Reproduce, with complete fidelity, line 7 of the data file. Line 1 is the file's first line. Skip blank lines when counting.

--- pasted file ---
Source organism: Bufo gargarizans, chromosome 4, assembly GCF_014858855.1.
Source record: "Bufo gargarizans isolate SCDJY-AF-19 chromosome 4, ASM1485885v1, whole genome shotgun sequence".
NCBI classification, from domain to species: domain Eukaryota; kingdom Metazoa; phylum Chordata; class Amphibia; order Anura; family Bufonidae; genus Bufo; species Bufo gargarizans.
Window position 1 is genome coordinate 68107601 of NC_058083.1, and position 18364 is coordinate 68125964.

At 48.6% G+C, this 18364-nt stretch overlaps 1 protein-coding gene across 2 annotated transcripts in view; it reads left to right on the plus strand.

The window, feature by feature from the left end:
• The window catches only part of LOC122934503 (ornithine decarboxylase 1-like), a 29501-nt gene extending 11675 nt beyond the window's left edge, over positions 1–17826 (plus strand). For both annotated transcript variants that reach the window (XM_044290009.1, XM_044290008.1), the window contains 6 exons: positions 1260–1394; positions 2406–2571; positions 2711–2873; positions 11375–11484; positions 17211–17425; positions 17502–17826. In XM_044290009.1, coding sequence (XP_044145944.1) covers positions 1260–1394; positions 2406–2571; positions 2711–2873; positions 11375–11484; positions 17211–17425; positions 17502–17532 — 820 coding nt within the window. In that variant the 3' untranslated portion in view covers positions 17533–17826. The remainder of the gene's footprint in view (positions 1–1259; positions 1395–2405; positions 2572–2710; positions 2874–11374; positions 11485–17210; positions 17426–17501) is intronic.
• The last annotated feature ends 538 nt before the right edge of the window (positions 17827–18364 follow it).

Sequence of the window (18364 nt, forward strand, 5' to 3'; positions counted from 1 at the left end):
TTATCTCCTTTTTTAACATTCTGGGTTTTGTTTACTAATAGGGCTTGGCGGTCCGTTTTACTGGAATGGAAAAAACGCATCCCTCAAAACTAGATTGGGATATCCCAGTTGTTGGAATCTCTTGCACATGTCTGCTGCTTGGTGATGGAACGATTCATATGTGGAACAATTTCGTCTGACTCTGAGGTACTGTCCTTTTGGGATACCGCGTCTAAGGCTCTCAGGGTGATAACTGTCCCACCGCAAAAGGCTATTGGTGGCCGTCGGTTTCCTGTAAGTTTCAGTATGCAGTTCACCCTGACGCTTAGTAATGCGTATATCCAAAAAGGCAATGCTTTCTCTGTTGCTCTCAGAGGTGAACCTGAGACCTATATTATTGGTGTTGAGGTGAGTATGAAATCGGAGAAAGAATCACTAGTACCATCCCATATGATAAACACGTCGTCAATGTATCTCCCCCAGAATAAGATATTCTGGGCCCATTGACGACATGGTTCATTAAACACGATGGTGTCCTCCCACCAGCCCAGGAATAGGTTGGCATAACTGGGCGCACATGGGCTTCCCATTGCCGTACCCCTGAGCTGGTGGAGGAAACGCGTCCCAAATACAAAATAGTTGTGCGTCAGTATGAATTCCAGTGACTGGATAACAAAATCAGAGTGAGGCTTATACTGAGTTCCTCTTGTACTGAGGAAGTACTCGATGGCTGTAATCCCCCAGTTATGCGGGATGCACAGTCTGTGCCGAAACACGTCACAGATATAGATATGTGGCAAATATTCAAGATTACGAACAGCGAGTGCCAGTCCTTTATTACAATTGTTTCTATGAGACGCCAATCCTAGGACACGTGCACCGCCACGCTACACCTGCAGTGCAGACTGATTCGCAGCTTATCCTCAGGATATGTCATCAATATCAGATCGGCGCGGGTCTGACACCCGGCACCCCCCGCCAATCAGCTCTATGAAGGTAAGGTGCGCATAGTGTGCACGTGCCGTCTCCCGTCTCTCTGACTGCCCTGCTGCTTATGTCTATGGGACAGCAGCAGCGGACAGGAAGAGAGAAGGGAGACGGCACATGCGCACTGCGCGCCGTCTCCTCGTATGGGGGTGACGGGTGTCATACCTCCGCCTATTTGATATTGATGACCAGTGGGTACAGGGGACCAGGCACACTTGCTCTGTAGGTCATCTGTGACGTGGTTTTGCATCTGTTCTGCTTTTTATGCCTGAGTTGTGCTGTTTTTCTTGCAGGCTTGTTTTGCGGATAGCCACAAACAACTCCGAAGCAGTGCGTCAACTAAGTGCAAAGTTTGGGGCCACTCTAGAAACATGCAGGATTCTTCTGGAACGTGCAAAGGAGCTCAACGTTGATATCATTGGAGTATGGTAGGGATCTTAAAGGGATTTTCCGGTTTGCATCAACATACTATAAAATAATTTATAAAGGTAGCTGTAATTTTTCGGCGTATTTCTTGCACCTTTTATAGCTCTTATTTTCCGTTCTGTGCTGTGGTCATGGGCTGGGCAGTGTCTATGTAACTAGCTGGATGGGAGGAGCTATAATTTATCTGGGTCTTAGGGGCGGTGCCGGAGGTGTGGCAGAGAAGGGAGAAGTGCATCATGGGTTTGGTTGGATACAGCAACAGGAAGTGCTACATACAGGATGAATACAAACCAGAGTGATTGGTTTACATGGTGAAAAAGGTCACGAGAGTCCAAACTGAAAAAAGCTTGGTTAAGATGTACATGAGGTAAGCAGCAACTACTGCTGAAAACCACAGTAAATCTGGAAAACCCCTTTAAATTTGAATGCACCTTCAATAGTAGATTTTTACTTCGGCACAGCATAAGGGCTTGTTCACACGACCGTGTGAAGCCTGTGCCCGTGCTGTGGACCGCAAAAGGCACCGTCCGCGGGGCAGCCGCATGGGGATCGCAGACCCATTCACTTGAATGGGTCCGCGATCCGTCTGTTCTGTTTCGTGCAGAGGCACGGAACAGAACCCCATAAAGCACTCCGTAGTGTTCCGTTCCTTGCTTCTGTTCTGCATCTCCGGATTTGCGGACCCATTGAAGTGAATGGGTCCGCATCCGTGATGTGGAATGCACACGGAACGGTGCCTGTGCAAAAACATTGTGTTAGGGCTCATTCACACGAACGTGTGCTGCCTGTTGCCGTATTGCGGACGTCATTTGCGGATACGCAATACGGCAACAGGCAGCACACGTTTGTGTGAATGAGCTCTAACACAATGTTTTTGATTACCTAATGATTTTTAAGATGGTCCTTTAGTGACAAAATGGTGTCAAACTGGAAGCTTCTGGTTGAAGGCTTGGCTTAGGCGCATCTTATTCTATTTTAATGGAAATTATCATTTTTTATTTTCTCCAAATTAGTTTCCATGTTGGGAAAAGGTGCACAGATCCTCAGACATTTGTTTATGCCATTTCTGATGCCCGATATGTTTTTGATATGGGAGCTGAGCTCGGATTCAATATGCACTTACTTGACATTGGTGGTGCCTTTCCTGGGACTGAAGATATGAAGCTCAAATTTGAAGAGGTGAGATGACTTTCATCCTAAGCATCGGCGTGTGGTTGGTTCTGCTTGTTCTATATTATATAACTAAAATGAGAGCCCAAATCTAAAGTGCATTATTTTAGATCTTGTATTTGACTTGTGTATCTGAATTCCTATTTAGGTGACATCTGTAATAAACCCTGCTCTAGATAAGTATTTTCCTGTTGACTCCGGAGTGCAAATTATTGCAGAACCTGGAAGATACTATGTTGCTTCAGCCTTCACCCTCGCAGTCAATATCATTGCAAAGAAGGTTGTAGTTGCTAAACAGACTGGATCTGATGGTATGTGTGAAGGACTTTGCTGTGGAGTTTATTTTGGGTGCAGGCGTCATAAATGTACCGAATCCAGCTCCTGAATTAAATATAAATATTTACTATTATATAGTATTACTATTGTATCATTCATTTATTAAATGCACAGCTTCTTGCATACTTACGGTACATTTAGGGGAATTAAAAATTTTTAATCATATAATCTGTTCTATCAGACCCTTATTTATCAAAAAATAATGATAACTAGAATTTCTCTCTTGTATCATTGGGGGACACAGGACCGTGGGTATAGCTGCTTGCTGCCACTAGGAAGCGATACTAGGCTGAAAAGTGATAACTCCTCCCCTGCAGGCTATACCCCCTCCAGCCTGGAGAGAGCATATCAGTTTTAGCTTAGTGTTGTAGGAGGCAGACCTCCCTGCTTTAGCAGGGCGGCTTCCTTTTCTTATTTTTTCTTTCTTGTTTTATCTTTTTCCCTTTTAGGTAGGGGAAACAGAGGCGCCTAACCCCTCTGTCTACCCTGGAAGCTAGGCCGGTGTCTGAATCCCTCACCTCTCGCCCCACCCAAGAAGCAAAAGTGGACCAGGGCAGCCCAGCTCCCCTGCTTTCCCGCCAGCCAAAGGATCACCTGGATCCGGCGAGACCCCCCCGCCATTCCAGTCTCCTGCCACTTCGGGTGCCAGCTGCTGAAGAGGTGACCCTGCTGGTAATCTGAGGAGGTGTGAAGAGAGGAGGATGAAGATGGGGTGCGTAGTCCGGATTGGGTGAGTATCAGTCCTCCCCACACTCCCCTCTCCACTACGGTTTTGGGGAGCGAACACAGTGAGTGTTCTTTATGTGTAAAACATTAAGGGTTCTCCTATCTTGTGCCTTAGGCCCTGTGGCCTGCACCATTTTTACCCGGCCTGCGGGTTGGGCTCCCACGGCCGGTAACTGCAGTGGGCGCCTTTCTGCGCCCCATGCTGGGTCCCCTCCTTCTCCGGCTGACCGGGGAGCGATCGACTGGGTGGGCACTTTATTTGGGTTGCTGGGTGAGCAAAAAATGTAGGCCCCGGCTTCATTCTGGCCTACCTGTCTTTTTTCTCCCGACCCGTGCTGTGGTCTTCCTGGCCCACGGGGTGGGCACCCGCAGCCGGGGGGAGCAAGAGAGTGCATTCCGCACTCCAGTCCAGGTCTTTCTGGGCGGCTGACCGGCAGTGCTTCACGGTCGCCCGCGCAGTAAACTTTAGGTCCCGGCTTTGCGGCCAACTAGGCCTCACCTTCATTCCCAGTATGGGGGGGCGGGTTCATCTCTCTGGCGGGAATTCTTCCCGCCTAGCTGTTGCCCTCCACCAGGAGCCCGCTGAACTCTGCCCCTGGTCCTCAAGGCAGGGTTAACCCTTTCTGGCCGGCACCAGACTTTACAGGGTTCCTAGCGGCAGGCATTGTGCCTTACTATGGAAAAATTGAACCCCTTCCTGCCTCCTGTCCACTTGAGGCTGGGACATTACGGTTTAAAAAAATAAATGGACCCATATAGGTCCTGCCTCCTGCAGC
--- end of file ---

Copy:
• The window catches only part of LOC122934503 (ornithine decarboxylase 1-like), a 29501-nt gene extending 11675 nt beyond the window's left edge, over positions 1–17826 (plus strand). For both annotated transcript variants that reach the window (XM_044290009.1, XM_044290008.1), the window contains 6 exons: positions 1260–1394; positions 2406–2571; positions 2711–2873; positions 11375–11484; positions 17211–17425; positions 17502–17826. In XM_044290009.1, coding sequence (XP_044145944.1) covers positions 1260–1394; positions 2406–2571; positions 2711–2873; positions 11375–11484; positions 17211–17425; positions 17502–17532 — 820 coding nt within the window. In that variant the 3' untranslated portion in view covers positions 17533–17826. The remainder of the gene's footprint in view (positions 1–1259; positions 1395–2405; positions 2572–2710; positions 2874–11374; positions 11485–17210; positions 17426–17501) is intronic.